President Barack Obama’s appointees won an early prison release for a progressive lawyer who collaborated with the Muslim jihadi leader of the 1993 attack on New York’s Twin Towers.
The 1993 attack failed to topple the building, but it did kill six Americans. The jihadi plotters had hoped the first tower would collapse and destroy the second tower in the process, killing all the Americans in both structures.
The failed attack was a model for Osama bin Laden’s successful atrocity in 2001, when his Muslim jihadis killed 3,000 New Yorkers.
The released left-wing lawyer, Lynne Stewart, 74, was sentenced in 2005 to a decade-long sentence for acting as a courier for her jihadi client, Omar Abdel-Rahman, who was jailed in 1995 for urging the Twin Towers attack.
Stewart’s allies said she should be released from prison because she’s suffering from cancer and is expected to die in 18 months. The nearly 3,000 Americans who burned to death, were crushed by steel and concrete debris or leapt out of the Twin Towers during the September 11 attacks were not available for comment.
In jail, Rahman used Stewart to pass messages to, and also to end a ceasefire by, an Egyptian jihadi force that he had created. The force is called “The islamic Group,” or the GIA, for its Arabic name, Al-Gama’a al-Islamiyya. Rahman is still popular among jihadis, partly because his jihadis killed so many Egyptian security forces, Egyptian Christians and western tourists.
Rahman was legally residing in New York when he persuaded immigrant Muslims to carry out the first Twin Towers attack.
Jihad expert Peter Bergen has said Abdel Rahman was the “spiritual guide of 9/11,” because he was a credentialed Muslim cleric who provided an Islamic rationale for bin Laden’s 2001 attack. From his U.S. cell, Rahman urged Muslims to “kill them in the sea, on land and in the air.”
In 2013, Egypt’s islamist president, Mohamad Morsi, asked Obama to release Rahman from jail, as did the brother of Al Qaida’s current leader, an Egyptian named Ayman al Zawahiri.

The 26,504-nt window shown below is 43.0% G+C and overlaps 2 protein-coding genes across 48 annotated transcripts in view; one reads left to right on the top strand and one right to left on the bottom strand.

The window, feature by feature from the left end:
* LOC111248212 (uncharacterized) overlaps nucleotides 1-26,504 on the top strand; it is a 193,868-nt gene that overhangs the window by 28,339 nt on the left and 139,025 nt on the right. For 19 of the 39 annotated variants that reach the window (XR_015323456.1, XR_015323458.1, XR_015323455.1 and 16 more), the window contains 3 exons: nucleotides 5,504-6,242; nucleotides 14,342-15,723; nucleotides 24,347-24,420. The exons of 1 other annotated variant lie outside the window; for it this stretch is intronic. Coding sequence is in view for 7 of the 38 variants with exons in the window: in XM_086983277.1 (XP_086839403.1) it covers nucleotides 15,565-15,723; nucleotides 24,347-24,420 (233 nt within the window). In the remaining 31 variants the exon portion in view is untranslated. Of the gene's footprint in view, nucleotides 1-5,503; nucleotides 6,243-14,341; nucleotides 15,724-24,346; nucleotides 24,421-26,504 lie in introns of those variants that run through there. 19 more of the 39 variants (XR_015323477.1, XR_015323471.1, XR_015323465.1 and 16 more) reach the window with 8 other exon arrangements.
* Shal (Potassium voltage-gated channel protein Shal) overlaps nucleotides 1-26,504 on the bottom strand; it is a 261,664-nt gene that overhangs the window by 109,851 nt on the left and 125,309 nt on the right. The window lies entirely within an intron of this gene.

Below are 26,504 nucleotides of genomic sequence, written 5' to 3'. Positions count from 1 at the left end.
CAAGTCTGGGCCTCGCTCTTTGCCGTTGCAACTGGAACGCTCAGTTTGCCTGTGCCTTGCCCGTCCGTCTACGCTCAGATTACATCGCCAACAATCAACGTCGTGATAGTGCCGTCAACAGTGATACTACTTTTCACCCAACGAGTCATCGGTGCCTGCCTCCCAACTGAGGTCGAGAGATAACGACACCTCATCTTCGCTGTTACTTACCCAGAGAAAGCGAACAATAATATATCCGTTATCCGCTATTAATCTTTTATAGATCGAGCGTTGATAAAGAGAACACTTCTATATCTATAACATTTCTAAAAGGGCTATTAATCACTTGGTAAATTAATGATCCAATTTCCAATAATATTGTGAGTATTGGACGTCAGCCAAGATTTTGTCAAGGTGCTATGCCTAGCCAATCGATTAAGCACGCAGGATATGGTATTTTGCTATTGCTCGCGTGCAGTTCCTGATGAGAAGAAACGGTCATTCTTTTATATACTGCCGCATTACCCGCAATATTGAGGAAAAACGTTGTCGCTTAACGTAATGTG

Prior to Morsi’s rule, the GIA formed an Islamic political party that worked with Morsi’s Muslim Brotherhood movement to draft an Islamic constitution for the country. Similar to many constitutions imposed by progressive and left-wing governments, the Islamic constitution sought to create a heaven on Earth. As required by orthodox Islam, it created an apartheid-like legal system that relegated Christians and women to a subordinate place.
One of the GIA’s leaders was appointed by Morsi as an Islamist governor of a southern province. Rahman’s followers also organized the 2012 riot and attack on the U.S. Embassy in Cairo to help win his release. Morsi was deposed in 2012, despite support from Obama.
Stewart has made a career of working for left-wing and progressive clients, including Rahman and members of the Black Panther and the Weather Underground terror groups.
The left-wing lawyer told the Washington Post that she choose to defend Rahman because “my own political sense tells me that the only hope for change in Egypt is the [Islamic] fundamentalist movement.”
Stewart’s release was quietly announced on during the busy New Year’s Eve holiday by New York U.S. District Judge John Koeltl, who was nominated to the bench by President Bill Clinton in 1994. Koeltl had originally sentenced Stewart to 28 months, but was forced by an appeals court to impose a 10 year sentence on the jihadi collaborator.
Koeltl had earlier denied a request for her release, but changed his mind after pressure from Obama’s Bureau of Prisons and from his appointee, Preet Bharara, the federal U.S. attorney in Manhattan.
Bharara is a former aide to New York Democratic Sen. Chuck Schumer, and a likely future candidate for political office. His leading role among Democrats was reinforced when Time magazine put him on its front cover in 2012.
Lynne’s release was also sought by leading New York progressives, including activists at the Center for Constitutional Rights.